By Nick Adams, Ph.D.
Whether you call it ‘content analysis’, ‘textual data labeling’, ‘hand-coding’, or ‘tagging’, a lot more researchers and data science teams are starting up annotation projects these days. Many want human judgment labeled onto text to train AI (via supervised machine learning approaches). Others have tried automated text analysis and found it wanting. Now they’re looking for ways to label text that aren’t so hard to interpret and explain. Some just want what social scientists have always wanted: a way to analyze massive archives of human behavior (like the Supreme Court’s transcripts or diplomatic correspondence) at high scales. With so much digitized textual data now available, and so many patterns and insights to be discovered, it’s no wonder people are excited about annotation.
We always encourage researchers to dream big and tackle the most intricate and impactful questions in their fields. But annotation projects are not exactly easy (I say that as someone who has consulted a hundred or more annotation projects since my days at UC Berkeley when I was teaching research methods, and founding and leading text analysis organizations at the D-Lab and Berkeley Institute for Data Science). Here, I outline the five most common ways things go wrong, and offer some advice to keep you in the clear.
Gathering data that are too thin
This is the most common mistake researchers make. When you first read through a sample of your documents, you may become excited by a single research question and decide to just focus on labeling content that seems pertinent to that question. Or maybe you want to label more contextual information, but you’ve been advised to limit your scope so the project won’t become too large to manage.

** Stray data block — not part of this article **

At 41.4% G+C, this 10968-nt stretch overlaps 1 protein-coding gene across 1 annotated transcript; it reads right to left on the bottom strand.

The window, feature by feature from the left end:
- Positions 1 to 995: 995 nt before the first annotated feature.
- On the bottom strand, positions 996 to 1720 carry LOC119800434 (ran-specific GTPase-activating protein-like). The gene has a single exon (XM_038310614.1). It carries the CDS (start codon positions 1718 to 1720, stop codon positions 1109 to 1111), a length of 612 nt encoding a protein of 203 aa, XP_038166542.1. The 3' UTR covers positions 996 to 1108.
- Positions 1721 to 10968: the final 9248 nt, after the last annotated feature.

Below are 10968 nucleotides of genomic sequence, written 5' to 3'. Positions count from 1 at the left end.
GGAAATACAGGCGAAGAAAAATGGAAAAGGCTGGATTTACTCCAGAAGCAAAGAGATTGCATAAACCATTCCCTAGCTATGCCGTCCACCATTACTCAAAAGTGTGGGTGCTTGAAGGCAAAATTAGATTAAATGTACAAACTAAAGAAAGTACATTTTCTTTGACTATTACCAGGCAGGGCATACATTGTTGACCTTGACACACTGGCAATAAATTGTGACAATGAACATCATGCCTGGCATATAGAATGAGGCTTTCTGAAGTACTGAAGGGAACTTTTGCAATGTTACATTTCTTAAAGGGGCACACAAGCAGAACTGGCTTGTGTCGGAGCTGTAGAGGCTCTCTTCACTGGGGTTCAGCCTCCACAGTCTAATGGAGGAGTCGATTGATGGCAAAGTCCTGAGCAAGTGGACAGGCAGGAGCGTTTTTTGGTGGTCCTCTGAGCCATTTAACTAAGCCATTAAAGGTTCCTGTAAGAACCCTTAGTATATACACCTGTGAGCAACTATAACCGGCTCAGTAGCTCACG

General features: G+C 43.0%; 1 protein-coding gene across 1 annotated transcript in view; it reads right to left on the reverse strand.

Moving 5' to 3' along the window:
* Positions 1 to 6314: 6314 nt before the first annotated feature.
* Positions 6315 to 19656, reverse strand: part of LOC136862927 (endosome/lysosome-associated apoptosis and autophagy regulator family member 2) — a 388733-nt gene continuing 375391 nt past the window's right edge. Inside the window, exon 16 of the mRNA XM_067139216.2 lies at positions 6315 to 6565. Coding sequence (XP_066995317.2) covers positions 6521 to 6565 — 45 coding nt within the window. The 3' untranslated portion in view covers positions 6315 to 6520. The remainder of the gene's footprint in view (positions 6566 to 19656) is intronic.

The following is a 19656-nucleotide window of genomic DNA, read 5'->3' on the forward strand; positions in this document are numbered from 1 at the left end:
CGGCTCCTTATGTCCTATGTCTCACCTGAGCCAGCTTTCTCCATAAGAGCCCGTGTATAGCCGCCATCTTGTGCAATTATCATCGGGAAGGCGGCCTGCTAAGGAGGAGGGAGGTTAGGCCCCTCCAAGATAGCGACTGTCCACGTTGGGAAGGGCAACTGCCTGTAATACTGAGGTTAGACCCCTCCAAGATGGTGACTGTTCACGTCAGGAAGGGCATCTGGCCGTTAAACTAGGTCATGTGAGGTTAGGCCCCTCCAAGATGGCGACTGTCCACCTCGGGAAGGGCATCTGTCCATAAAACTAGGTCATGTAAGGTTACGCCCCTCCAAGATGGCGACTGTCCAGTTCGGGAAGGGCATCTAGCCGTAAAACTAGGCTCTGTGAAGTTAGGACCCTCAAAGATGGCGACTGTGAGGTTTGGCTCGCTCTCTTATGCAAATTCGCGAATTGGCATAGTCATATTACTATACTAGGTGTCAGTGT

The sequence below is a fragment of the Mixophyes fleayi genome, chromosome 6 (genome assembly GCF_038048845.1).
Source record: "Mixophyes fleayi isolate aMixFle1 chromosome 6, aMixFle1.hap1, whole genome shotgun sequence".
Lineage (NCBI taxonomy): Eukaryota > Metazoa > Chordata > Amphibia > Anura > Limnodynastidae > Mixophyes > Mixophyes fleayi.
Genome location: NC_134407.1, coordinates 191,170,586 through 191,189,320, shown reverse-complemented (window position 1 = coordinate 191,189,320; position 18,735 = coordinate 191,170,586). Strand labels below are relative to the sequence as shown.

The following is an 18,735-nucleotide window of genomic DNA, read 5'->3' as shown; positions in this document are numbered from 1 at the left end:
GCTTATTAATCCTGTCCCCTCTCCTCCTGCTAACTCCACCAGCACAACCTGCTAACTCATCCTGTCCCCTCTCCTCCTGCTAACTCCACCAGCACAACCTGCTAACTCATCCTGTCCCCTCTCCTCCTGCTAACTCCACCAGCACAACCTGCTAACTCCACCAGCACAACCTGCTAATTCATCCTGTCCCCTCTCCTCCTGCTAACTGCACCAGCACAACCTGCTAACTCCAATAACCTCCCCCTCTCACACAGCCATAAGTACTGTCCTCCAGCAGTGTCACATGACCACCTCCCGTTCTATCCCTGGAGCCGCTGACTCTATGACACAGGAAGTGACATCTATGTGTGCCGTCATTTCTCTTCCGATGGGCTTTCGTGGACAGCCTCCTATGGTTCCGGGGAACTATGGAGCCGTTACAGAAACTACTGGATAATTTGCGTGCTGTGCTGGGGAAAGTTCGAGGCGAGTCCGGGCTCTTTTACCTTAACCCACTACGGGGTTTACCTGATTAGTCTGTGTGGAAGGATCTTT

Limiting the richness of your conceptual scheme (AKA coding scheme, ontology, or label set) might seem like the quickest way to answers and a published journal article. But it can actually prevent you from getting any useful answers, much less a publication. Reviewers will be keen to point out variables omitted from your study and suggest that you may have cherry-picked passages. This has been especially true since Biernacki’s scathing critique of all first generation manual content analysis methods.
Moreover, while it’s tempting to quickly label what you think you need for your narrow research question, there are start-up costs associated with labeling projects. And going back to the documents to satisfy a reviewer or pull on some thread of inquiry is not a trivial amount of work. As long as you have annotators ready to go, and they’re reading through your documents, it’s worth labeling information on potentially confounding, mediating, moderating, or instrumental variables. Doing so means more than just satisfying picky reviewers. It also means doing better science, and uncovering complex relationships and mechanisms you would have missed––the kind of discoveries that will take your research from good to great.
2. Gathering too little data
If you are gathering rich data, you might think you don’t need much of it to perform your analyses. This can be true if you’re just writing up a theory memo, or simply trying to argue that some new social phenomenon or mechanism exists. But, if people find the phenomenon or mechanism at all interesting, they will soon want to know how and why it appears under various conditions. These questions can only be answered by gathering and labeling more data.
Sometimes AI and machine learning researchers succumb to this pitfall, as well. They want to use data labels to train a text classifying algorithm via a machine learning process. The problem is: they estimate the size of their annotation job based on one variable label that is rather common in their raw documents. Their resulting AI performs well when labeling for that variable. But it stinks at accurately classifying text by the other variables/labels. That’s because they have gathered too little training data on the less common variables/labels.
The power of your comparative, statistical analyses and your machine learning training set depend on going the extra mile and gathering more data. It’s very often the difference between impressionistic, somewhat-better-than-nothing results, and world-class, game-changing results.